This is translated and elaborated from an article, inspired by Marida Fitzpatrick, and published in the Beeld newspaper today (11 Sept 2014, see OSCAR: VAS OF VRY? http://www.beeld.com/nuus/2014-09-11-oscar-vas-of-vry via @Beeld_Nuus). It appears here subject to the disclaimer under which it was published. To be clear, Ulrich Roux and I wrote our respective pieces as an academic excercise to show what a guilty and not guilty verdict could look like; to help people to see both sides. We did not choose which verdict (guilty or not guilty) we would write; the views expressed are not necessarily our own views, and we don’t expect the court to necessarily adopt any of the views expressed.
The criminal onus requires that the state must prove its case beyond a reasonable doubt and that if there is a reasonable doubt as to the accused’s guilt, he must be acquitted. A doubt means nothing more than a possibility. Is there a reasonable possibility that the accused is not guilty? In a world in which, in a relevant sense, everything is possible, the question for us becomes whether any of these possibilities in the accused’s favour, are reasonable.
The evidence that there were moments of discontent in the relationship, that the accused may have threatened to break someone’s legs, and other evidence to the effect that the accused may be of “bad character” might, in some respects be technically admissible because the defence led evidence of the accused’s good character – as provided by s 197 of the Criminal Procedure Act or at common law. However, in line with the general reason why this sort of evidence is ordinarily inadmissible, especially that the accused is not on trial for being of “bad character”, we regard it as of such little weight that we have excluded it from our considerations.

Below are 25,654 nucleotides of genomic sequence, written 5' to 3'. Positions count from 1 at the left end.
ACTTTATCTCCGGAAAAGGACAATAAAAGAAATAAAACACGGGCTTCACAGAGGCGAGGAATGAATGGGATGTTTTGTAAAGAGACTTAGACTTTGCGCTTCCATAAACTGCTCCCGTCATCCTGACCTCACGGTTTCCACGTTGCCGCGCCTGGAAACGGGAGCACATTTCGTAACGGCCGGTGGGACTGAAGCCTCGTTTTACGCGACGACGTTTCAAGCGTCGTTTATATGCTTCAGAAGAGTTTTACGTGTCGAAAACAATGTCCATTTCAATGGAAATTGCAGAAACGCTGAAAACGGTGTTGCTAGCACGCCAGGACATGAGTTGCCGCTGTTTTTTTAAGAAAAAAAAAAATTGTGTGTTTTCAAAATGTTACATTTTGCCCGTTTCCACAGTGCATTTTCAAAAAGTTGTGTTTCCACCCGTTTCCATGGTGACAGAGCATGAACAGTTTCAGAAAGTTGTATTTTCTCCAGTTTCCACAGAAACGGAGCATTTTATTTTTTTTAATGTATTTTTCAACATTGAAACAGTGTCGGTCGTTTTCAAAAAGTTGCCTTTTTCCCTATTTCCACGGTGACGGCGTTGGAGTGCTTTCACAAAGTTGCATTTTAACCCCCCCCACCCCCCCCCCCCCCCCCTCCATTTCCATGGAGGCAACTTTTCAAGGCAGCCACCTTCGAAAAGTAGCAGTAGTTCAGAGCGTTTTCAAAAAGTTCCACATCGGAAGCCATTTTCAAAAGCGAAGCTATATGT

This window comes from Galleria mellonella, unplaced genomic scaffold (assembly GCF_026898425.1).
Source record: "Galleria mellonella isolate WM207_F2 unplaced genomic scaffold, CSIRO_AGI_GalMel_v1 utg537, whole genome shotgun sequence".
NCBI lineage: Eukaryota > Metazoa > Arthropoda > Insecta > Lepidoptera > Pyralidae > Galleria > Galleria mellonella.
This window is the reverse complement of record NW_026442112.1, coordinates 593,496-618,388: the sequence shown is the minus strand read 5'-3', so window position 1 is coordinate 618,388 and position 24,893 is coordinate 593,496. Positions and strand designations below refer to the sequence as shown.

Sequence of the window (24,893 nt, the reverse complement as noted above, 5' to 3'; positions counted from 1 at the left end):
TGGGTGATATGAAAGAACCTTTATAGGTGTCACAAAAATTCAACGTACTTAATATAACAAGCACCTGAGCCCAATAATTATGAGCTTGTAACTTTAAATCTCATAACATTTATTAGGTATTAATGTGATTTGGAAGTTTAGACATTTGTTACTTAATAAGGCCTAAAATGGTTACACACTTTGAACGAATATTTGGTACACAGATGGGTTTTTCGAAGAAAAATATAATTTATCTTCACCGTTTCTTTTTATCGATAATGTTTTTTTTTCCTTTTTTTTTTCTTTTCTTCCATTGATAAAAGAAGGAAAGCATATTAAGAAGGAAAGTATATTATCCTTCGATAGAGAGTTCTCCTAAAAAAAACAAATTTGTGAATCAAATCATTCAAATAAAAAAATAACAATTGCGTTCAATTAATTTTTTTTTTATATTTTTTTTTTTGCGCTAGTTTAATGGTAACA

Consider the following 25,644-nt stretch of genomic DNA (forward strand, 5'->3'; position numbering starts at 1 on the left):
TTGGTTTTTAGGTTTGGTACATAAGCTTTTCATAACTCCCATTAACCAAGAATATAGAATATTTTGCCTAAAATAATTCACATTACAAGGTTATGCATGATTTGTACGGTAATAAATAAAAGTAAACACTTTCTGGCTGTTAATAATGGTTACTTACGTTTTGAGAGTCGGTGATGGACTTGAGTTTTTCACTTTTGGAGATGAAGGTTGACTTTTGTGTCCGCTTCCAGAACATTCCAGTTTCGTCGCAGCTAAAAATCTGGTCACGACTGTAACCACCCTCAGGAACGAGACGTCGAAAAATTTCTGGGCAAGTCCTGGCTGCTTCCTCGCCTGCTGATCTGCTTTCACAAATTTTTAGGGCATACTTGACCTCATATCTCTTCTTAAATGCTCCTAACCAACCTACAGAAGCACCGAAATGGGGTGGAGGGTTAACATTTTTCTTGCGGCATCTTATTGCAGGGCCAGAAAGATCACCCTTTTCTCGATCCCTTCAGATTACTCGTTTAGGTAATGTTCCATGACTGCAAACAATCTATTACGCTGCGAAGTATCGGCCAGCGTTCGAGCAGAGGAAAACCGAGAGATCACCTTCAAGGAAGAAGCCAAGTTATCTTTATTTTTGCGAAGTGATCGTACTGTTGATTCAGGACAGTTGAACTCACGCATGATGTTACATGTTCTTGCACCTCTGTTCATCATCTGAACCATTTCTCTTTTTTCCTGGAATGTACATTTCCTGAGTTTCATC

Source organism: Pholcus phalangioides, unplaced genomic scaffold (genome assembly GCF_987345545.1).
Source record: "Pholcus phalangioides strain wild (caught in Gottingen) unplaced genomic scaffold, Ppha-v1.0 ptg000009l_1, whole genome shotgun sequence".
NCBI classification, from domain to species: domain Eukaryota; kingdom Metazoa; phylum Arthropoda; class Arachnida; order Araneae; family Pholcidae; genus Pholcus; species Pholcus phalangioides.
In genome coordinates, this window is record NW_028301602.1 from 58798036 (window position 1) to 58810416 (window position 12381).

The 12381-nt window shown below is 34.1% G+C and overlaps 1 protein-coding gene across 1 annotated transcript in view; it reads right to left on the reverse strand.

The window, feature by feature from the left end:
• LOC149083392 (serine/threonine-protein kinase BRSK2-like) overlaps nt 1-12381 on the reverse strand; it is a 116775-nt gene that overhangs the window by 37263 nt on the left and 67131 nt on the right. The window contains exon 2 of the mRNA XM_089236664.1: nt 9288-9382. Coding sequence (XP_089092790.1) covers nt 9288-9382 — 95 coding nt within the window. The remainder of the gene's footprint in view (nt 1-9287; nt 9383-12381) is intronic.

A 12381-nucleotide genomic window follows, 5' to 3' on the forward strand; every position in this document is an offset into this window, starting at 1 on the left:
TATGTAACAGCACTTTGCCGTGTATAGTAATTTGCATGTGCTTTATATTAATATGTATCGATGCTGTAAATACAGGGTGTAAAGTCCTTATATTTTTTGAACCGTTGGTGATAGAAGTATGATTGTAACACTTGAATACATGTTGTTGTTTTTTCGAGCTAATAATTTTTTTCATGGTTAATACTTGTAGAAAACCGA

The testimony of the “ear-witnesses” is clearly in a different league. While it is correct that is “circumstantial evidence” in that it requires the court to draw inferences, most evidence, even so called direct evidence still requires that the court must draw inferences. Furthermore, we know that circumstantial evidence is not necessarily weaker than direct evidence. It is trite that in our law the drawing of inferences from circumstantial evidence is governed by the “cardinal rules of logic” from S v Blom 1939 AD to the effect that: the inference sought to be draw must be consistent with the proved facts, and it must be the only reasonable inference. The evidence of Dr Lin was to the effect that it is entirely possible that a person would mistake a male scream for that of a female. He did concede that it is possible that person could accurately distinguish, but this concession does not assist in finding that it was a woman who screamed – as the only reasonable inference. This is just another way of saying that there appears to be a reasonable doubt as to whether the screaming that was heard, was that of the deceased.